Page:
Of the 6,477 PSE&G customers (read: households) in Collingswood, an estimated 4.5 percent, or 294 families, are still without power, according to the latest announcement from the company Saturday.
That should all change before midnight on Monday (technically, 11:59 p.m. at the latest), when the utility projects that power will have been restored fully throughout the borough.
According to a statement from the company issued Saturday, Nov. 3:
In response to a request from the Governor's office, PSE&G released a list today of where it will focus resources in the next three days. The list reflects our most current plans, prioritizing repairs to equipment that can get the largest number of customers restored first.
While the boxes marked with an "x" indicate that there will be significant activity and progress made in specific towns, it does not guarantee that every customer's service will be restored. It should be regarded as a guide. This storm event and our work to assess, repair and restore power is a fluid situation. Plans may change and resources may be redirected given unexpected damage and conditions.
PSE&G also issued a Frequently Asked Questions document (reprinted below).
Why are my neighbors back and I'm not?
Homes very near to each other can be fed from different circuits. One of them may be damaged and not the other.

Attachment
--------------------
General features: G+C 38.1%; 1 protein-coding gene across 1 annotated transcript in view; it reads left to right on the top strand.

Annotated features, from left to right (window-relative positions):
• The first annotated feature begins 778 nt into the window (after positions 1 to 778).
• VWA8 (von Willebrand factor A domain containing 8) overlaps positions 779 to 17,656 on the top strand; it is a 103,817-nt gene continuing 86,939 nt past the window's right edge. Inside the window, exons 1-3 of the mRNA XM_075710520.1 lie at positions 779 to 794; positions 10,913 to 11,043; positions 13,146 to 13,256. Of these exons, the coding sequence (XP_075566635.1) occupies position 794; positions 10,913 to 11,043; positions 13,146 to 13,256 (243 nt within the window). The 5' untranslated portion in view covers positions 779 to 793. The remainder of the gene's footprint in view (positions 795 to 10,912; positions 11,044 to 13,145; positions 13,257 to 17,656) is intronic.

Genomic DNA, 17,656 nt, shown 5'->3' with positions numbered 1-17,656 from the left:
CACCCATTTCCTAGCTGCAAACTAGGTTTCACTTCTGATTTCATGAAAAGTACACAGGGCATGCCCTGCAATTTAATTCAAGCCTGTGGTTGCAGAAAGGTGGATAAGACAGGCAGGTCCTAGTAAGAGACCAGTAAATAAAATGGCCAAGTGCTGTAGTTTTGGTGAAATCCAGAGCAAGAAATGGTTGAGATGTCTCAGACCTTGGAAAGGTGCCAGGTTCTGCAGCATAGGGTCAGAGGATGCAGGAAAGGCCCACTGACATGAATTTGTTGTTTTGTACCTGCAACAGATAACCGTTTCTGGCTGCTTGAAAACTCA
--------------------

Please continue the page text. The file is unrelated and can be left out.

It's also possible that one part of a circuit is damaged while other sections are not. Circuits from a station usually have two sections. If one section is damaged, we can open a breaker to stop the flow of electricity to that section while keeping the other section in service.
I hardly ever lose power. Why am I out now?
These are conditions we haven't experienced in decades. Damage to switching stations, the backbone of the system, was extensive, and there were unusual amounts of damage to the transmission lines that bring power to the distribution system.
If there is no power to their feeder station then their particular circuit will have no power. This storm also took an unusually high number of trees down, greatly increasing the number of customers affected and the amount of time it takes to bring power back.
Why don't I see anyone working on this?
We have to fix the transmission and substation issues first, or no power will flow to the circuits that serve you.
Much of the work that goes into getting your power back is done out of sight. We have unprecedented amounts of tree damage that caused many circuit faults. Once we have transmission and substations restored, we prioritize jobs that involve critical infrastructure (such as hospitals and police stations) and those that have the most number of customers affected.
With damage this severe, it is taking time but we are working our way through that process.
Why don't you know when my power will be back?
Under normal circumstances we know how long it takes to respond to reports of problems and restore service. This is not your average storm.
Hurricane Sandy has caused twice the damage as Hurricane Irene. This means that even assessing the damage is slow, with new information constantly filling in the picture of the conditions that need to be addressed. We've also continued to bring additional out-of-state crews to help, and move them around to the areas they are needed most.